For example, there are a few authors and editors who’ve blessed me in my journey. As a result, I write myself reminders to pop in on their FB wall to see if they’ve written a blog post I can reshare or have a release I can highlight.
4) They are creative thinkers.
Effective marketers keep their readers and blog hosts in mind. They know how to spin a press release, post, interview, to fit the situation. This takes some creative thinking and forethought. Even a highly Christian work can get secular press space, if you know how to write it. When crafting a title, think in terms of sound bites. And remember, newspapers, bloggers, and magazines don’t care about you or your novel. They care about one thing: their readers. What does your article, press release, interview, or blog post offer their readers?
5) They plan ahead.
There’s nothing more frustrating than having a client contact you days before a release. Reviewers often need six months or more to review a book, and quite frankly, reviews can make or break a sale. If a reader happens upon a post, follows the link to Amazon, and sees minimal reviews, they may be hesitant to buy the book. Especially if they don’t know the author. If, however, their are a large number of good reviews, they’ll be more apt to fork over cash.
Many bloggers book months out. In addition, writing guest posts and answering interview questions take time. An author who wants a successful launch will begin working on launch details months in advance. They’ll schedule book launches prior to release date, will invite readers, will ask the press to cover it, and will have press releases ready. A press release really isn’t newsworthy if it’s offered months after a book or novel’s been released.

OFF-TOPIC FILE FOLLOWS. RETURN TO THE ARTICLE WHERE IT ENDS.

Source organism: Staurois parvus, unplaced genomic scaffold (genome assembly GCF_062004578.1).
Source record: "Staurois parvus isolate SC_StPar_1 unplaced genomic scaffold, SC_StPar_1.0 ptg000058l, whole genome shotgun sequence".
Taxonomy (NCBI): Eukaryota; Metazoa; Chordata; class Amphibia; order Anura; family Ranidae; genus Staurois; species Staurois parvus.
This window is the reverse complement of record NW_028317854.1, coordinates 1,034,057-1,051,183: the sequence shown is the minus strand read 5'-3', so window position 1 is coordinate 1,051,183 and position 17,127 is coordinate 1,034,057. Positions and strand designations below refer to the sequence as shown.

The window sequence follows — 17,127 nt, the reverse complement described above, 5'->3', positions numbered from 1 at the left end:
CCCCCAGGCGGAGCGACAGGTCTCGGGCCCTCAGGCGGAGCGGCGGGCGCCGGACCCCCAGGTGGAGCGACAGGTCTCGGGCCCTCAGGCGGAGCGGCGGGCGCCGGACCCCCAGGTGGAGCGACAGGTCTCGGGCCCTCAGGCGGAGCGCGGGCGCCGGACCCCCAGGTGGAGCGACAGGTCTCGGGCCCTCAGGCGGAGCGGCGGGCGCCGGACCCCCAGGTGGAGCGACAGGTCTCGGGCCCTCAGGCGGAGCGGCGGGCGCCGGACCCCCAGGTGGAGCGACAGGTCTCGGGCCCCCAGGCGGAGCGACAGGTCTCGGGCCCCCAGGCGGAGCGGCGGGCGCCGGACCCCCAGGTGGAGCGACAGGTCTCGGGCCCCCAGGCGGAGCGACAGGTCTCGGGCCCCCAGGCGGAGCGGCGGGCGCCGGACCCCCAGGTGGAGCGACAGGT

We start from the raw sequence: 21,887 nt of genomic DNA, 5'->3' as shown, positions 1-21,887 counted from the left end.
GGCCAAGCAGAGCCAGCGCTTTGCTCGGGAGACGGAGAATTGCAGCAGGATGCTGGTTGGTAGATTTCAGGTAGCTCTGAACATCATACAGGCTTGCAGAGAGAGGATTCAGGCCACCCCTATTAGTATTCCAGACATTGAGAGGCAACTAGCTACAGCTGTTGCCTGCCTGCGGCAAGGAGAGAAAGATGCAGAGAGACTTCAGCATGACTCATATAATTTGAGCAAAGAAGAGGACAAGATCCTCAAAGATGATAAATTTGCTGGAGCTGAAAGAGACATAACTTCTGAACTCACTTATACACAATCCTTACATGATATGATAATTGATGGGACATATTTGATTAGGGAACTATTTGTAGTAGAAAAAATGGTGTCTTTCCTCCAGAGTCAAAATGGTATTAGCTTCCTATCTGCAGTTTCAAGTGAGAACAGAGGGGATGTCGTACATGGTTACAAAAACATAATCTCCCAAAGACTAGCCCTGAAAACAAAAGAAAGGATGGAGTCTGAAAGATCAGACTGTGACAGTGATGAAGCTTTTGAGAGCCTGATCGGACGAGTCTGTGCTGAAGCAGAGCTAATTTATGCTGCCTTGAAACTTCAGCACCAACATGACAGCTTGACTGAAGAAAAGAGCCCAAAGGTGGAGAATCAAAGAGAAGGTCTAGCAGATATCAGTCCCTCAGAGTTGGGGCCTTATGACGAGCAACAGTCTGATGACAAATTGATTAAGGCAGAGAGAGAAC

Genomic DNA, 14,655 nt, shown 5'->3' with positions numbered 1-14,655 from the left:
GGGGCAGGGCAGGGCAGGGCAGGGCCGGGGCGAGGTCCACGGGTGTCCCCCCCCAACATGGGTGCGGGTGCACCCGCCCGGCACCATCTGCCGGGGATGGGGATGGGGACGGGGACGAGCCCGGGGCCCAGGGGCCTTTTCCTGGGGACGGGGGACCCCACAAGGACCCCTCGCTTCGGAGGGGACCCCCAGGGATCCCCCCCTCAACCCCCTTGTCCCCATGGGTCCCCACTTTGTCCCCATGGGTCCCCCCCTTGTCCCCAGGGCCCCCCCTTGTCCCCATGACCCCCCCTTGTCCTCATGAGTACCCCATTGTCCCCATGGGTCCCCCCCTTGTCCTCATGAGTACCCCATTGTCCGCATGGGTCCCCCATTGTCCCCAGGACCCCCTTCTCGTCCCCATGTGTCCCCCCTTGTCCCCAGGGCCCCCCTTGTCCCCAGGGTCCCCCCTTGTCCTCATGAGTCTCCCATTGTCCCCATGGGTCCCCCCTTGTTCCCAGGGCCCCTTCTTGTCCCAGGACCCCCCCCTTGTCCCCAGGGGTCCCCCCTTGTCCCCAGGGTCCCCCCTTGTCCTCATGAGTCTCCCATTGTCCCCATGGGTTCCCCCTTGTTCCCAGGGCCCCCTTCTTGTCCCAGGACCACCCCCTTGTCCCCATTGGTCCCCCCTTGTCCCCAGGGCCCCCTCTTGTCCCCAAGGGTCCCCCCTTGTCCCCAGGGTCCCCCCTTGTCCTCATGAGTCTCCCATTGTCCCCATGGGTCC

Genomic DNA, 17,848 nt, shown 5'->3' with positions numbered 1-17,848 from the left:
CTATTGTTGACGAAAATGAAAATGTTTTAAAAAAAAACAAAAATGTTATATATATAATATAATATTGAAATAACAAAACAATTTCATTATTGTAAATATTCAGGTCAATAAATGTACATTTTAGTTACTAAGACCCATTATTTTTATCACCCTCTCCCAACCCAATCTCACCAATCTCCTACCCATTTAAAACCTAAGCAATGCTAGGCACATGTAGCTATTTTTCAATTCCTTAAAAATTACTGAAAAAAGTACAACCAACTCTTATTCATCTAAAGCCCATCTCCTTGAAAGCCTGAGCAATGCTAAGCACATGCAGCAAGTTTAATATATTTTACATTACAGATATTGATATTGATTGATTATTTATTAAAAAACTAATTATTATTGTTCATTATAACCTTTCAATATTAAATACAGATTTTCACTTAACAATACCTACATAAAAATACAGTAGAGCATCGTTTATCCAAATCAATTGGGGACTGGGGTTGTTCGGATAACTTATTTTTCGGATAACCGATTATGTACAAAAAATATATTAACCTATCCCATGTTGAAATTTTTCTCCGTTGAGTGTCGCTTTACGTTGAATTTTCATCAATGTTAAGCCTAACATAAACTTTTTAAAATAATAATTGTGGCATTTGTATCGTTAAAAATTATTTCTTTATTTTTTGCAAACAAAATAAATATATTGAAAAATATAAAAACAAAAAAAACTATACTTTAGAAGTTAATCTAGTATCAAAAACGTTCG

6) They spend the time necessary
According to a recent post written by best-selling author, Gina Holmes, when she launched Crossing Oceans, she spent up to four hours a DAY on marketing. And it paid off, with long-term benefits.
Some authors spend a certain amount of time each day working on marketing. Others set aside one day per week. They participate in reading groups on Facebook and Goodreads. They post links to Facebook pages like Reviewers Roundup. They visit related blogs and leave fun or insightful comments. They continually build their contact list. They write articles for print media and send press releases and newsletter blurbs out. They pay attention to the interviews and reviews posted on or about other authors, follow the links, and make new connections. Basically, they continually find ways to expand their reach, beginning well before their book releases.
What about you? What are you doing each day to actively increase your reach? Think you don’t have time? In my opinion, creating a marketing base is just as important as writing a great book. Be accessible, be visible, be intentional.
How about if you choose one thing you can do this weekend? And share your thoughts and ideas with us! We’re all learning. Like iron sharpens iron, right?